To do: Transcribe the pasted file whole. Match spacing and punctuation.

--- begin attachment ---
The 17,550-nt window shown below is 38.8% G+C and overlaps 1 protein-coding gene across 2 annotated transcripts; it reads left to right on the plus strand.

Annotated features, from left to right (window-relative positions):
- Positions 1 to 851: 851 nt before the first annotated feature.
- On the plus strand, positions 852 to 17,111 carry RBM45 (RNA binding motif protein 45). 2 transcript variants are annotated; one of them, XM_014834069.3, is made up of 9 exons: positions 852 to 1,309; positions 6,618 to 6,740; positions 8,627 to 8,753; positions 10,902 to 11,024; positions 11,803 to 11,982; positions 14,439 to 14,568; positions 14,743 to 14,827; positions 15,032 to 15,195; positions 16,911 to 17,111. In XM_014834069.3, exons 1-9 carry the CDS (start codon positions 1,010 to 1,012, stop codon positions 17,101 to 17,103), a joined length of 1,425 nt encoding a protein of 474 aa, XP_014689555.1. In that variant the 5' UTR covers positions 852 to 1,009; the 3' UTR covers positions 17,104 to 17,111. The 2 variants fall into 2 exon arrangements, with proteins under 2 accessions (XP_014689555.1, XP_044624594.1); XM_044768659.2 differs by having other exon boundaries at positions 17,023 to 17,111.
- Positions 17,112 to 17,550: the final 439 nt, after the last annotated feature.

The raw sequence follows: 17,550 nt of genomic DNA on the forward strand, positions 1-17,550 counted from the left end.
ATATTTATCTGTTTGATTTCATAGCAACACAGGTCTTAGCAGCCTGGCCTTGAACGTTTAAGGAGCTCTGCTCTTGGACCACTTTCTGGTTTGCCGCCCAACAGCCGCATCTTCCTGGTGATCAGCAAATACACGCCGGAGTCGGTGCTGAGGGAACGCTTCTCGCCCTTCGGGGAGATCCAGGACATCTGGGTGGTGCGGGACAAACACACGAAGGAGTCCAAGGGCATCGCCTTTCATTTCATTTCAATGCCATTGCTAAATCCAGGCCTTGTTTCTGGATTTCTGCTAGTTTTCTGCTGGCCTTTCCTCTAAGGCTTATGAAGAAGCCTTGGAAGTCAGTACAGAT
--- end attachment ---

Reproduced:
The 17,550-nt window shown below is 38.8% G+C and overlaps 1 protein-coding gene across 2 annotated transcripts; it reads left to right on the plus strand.

Annotated features, from left to right (window-relative positions):
- Positions 1 to 851: 851 nt before the first annotated feature.
- On the plus strand, positions 852 to 17,111 carry RBM45 (RNA binding motif protein 45). 2 transcript variants are annotated; one of them, XM_014834069.3, is made up of 9 exons: positions 852 to 1,309; positions 6,618 to 6,740; positions 8,627 to 8,753; positions 10,902 to 11,024; positions 11,803 to 11,982; positions 14,439 to 14,568; positions 14,743 to 14,827; positions 15,032 to 15,195; positions 16,911 to 17,111. In XM_014834069.3, exons 1-9 carry the CDS (start codon positions 1,010 to 1,012, stop codon positions 17,101 to 17,103), a joined length of 1,425 nt encoding a protein of 474 aa, XP_014689555.1. In that variant the 5' UTR covers positions 852 to 1,009; the 3' UTR covers positions 17,104 to 17,111. The 2 variants fall into 2 exon arrangements, with proteins under 2 accessions (XP_014689555.1, XP_044624594.1); XM_044768659.2 differs by having other exon boundaries at positions 17,023 to 17,111.
- Positions 17,112 to 17,550: the final 439 nt, after the last annotated feature.

The raw sequence follows: 17,550 nt of genomic DNA on the forward strand, positions 1-17,550 counted from the left end.
ATATTTATCTGTTTGATTTCATAGCAACACAGGTCTTAGCAGCCTGGCCTTGAACGTTTAAGGAGCTCTGCTCTTGGACCACTTTCTGGTTTGCCGCCCAACAGCCGCATCTTCCTGGTGATCAGCAAATACACGCCGGAGTCGGTGCTGAGGGAACGCTTCTCGCCCTTCGGGGAGATCCAGGACATCTGGGTGGTGCGGGACAAACACACGAAGGAGTCCAAGGGCATCGCCTTTCATTTCATTTCAATGCCATTGCTAAATCCAGGCCTTGTTTCTGGATTTCTGCTAGTTTTCTGCTGGCCTTTCCTCTAAGGCTTATGAAGAAGCCTTGGAAGTCAGTACAGAT